That was the mandolin that Yank gave me!  I’ll join Jeff and his band again in July. That was a lot of fun.  Yeah, I like acoustic. I like electric. Any way blood flows.

Your new record includes one of your songs from the first Lone Justice album.  Maria McKee’s vocal really defined “You Are the Light”. Does re-doing it here mean something else to you?  Were you considering any other Lone Justice-period songs for this record?  .

I originally wanted the Lone Justice version of that song to be all acoustic. More like ‘Rubber Soul’. That was the original intent. So I went back to the original key – I sing it in G, Maria in D – and played it acoustic this time. I recorded this version as a birthday gift, and had no intention on putting it on the album.  But a couple of people heard it and said it should be released. Getting the Dixie Hummingbirds to add their unique harmonies was the last thing on my mind when I first wrote and recorded it. I couldn’t believe it when I heard it for the first time.  I also put “Grapes of Wrath” on the record, which is a song from the Lone Justice live set. A friend of mine asked me after a show one time what Stones album that song is on (laughs). ‘Between the Buttons’, I almost told him!  Just kidding. But “Miss Amanda Jones” certainly has that same feel.

Plus, you have Maria McKee singing with you on the very first song, “You Possess Me”.   

I wrote this one after my son Elon was born. The song started as a mantra. I was banging on a tabla singing “overwhelming” over and over again. Somehow it turned into “you possess me.” I changed one line from the original. It took me about twenty years or so to get the one line. This song, however, did reconnect Maria and me.  When she was in the middle of her second solo album (what was to become ‘Sin to Get Saved’), my music publisher at the time told me that Maria would like to hear some songs. At this point we had not worked together for about eight years, so I suggested sending her one song, and I chose this one. She connected to it, and we started writing and playing again. We can communicate musically without talking, so she just knew.  I’m still amazed at the power of song.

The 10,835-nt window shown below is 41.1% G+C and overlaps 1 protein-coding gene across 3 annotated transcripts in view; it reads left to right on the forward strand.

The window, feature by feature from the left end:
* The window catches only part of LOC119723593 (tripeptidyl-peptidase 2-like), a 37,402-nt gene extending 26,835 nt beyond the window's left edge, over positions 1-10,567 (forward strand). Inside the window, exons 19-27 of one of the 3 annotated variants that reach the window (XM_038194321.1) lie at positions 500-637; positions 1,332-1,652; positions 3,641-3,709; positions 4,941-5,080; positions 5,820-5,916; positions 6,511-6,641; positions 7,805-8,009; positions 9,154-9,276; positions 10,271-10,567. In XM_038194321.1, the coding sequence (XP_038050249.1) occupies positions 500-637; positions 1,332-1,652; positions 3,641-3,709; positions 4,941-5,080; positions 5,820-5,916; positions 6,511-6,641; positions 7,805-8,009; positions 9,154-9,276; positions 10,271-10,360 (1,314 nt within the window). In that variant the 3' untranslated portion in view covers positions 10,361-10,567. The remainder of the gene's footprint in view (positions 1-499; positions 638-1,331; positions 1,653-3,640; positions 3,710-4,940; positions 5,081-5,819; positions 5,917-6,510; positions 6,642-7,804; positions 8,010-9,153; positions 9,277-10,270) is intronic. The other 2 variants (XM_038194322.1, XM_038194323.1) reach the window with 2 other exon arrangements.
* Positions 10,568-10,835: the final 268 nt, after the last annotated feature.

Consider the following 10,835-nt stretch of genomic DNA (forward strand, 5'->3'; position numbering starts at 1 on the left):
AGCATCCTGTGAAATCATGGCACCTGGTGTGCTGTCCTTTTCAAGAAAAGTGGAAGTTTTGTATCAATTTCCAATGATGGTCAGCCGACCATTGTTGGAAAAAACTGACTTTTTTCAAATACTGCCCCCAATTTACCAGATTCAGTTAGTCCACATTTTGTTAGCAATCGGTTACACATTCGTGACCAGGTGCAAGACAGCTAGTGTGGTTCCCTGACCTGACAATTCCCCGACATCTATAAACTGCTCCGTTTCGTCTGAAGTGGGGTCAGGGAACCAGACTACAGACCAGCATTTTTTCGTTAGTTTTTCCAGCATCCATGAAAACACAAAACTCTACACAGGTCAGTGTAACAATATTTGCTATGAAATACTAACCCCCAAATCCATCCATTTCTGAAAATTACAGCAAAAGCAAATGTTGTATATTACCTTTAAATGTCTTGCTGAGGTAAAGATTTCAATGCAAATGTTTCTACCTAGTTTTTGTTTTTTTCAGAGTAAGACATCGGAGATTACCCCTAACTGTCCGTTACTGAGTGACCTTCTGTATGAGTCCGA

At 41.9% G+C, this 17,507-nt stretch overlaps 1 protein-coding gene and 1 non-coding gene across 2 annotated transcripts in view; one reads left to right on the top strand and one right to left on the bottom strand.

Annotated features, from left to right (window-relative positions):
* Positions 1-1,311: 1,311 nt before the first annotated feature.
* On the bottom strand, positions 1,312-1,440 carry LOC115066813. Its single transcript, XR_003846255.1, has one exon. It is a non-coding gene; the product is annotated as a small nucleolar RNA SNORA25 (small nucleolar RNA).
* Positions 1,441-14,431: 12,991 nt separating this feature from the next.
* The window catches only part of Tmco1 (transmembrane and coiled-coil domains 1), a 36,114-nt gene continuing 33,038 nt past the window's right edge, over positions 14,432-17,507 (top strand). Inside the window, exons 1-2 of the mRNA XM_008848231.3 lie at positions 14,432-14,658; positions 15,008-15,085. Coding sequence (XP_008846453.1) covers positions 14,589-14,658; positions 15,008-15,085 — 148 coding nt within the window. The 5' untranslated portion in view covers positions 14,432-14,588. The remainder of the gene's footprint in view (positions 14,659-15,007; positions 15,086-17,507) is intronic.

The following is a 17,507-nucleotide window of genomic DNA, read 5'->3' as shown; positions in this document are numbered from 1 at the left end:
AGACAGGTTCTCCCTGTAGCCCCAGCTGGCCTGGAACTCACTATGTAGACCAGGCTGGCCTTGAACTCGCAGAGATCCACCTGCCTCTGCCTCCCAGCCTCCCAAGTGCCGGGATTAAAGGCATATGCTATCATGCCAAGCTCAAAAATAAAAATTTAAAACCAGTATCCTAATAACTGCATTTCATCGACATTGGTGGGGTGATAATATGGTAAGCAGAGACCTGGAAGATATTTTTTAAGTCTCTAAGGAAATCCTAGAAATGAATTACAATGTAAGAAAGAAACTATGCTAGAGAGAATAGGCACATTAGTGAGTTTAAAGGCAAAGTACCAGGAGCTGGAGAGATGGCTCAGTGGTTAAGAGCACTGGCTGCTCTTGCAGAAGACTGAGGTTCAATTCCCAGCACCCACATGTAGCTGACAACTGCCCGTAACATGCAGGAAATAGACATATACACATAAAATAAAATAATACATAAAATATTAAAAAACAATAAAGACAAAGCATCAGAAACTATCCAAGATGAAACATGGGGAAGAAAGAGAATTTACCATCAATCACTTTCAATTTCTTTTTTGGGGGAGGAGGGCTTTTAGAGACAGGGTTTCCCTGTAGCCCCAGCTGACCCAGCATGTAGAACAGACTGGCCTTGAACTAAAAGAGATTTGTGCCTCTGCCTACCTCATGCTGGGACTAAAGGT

Sometimes it feels like you’re the host of your own little show and listeners are invited in to hear all these amazing people join in. Were you looking to do more of collaborative thing this time out?  Or, was it more of an organic process?   

 The album had no design as such when I started about twenty years ago on it. The original version only had one duet, but as time passed, I kept recording and one song led to another. There’s a personal story and connection with each person who is on the album.

Your duet with Lucinda Williams on “Lay it on the Table” is another gem.

I wrote that song with Red Lane. KCRW radio gave it song of the day.

 “Living Like a Hobo” is pretty funny.

That was an early track. It’s another song that could have opened the album. If I was to pick one song to describe the album, it would be this one. It’s a one of a kind record. My friends with kids tell me that their children love this one.  I’d like to turn the song into a children’s book one day. Children are brilliant at connecting with something that is coming from a place that moves them.

I feel a lot of ghosts hanging around on the record: Patsy Cline, Woody Guthrie, Gram Parsons.  I hear Johnny Cash – with a dash of Lennon – in “A Man Without a Country”.  It’s all part of an Americana feel that you’ve captured. 

Cash and Lennon. Two of my favorites. That about sums up “Marvin Country”!